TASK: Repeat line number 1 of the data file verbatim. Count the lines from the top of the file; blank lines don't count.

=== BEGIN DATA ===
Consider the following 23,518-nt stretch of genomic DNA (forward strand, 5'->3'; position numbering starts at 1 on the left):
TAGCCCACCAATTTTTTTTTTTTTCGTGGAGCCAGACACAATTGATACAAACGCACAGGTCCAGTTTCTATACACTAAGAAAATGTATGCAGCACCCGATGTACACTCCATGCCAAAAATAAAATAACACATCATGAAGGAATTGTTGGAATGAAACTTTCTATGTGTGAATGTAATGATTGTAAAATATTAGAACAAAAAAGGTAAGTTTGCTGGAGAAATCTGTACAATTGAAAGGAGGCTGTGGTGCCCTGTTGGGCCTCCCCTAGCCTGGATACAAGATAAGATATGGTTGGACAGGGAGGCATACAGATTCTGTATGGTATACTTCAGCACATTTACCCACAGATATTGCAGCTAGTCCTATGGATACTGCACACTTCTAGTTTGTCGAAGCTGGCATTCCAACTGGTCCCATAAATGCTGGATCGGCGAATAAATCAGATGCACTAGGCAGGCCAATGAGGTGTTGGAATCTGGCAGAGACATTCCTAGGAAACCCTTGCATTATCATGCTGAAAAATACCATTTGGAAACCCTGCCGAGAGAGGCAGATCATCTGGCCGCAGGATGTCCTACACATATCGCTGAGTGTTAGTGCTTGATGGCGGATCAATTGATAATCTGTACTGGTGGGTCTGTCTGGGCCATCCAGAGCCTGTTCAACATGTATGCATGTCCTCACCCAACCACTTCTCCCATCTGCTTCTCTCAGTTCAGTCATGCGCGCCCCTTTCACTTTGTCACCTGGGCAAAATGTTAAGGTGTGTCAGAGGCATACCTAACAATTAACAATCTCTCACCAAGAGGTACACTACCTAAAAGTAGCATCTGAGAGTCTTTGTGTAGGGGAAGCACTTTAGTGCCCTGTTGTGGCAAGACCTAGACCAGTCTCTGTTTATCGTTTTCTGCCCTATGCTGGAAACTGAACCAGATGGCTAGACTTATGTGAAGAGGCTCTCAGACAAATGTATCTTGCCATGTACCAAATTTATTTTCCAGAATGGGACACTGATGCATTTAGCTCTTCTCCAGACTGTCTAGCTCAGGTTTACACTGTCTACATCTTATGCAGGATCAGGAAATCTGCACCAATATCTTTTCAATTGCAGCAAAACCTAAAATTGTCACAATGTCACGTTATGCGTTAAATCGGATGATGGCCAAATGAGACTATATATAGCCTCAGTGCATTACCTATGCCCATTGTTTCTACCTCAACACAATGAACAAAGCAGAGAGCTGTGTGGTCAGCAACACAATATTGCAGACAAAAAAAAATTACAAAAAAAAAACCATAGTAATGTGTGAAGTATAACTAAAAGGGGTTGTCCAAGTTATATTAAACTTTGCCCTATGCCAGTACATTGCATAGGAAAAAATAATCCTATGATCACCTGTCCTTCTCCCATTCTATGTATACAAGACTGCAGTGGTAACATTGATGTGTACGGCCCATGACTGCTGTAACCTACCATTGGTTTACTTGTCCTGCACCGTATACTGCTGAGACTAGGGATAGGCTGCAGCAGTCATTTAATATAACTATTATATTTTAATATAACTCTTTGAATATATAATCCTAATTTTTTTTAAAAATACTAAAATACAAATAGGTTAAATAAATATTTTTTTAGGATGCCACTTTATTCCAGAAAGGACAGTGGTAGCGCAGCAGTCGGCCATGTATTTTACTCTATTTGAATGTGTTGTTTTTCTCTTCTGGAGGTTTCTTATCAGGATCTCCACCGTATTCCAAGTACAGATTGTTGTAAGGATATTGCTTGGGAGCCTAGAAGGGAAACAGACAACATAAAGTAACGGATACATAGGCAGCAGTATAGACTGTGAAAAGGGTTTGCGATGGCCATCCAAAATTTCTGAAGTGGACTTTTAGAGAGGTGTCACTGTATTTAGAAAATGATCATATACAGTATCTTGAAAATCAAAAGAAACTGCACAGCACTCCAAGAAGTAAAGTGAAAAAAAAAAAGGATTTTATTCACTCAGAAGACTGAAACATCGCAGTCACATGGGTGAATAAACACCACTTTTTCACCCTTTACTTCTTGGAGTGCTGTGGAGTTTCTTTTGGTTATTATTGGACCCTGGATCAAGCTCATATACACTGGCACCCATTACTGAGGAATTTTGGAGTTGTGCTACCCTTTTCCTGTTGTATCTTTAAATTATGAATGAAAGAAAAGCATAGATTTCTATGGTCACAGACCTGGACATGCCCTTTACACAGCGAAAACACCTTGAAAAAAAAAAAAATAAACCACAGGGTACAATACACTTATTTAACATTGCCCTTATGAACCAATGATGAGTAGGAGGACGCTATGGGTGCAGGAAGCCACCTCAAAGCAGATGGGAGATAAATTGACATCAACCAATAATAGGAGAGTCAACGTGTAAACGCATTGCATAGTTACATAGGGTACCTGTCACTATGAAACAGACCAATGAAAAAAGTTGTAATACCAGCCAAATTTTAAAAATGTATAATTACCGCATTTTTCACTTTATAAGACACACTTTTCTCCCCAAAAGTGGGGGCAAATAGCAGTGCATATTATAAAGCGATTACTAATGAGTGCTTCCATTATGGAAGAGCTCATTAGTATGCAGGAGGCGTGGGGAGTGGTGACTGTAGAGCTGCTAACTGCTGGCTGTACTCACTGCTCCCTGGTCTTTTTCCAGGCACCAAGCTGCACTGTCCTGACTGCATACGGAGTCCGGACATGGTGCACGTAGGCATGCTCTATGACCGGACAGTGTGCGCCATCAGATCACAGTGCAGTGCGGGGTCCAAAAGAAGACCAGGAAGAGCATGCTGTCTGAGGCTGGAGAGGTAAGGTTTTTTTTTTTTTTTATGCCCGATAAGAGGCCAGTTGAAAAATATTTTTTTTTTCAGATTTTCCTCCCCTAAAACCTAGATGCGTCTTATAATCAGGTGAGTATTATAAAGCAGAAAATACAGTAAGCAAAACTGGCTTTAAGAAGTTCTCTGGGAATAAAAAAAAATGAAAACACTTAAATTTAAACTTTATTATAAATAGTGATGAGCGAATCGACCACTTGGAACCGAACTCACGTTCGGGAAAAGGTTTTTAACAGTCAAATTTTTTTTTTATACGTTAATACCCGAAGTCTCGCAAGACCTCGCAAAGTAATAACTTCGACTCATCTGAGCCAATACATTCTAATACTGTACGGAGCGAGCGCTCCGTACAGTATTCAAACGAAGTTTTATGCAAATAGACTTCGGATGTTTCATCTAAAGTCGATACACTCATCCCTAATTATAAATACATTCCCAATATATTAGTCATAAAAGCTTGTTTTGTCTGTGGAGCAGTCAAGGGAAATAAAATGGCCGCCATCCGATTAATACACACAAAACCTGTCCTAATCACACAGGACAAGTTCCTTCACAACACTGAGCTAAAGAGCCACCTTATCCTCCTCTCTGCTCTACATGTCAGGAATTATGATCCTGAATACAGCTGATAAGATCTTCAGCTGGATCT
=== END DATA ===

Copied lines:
Consider the following 23,518-nt stretch of genomic DNA (forward strand, 5'->3'; position numbering starts at 1 on the left):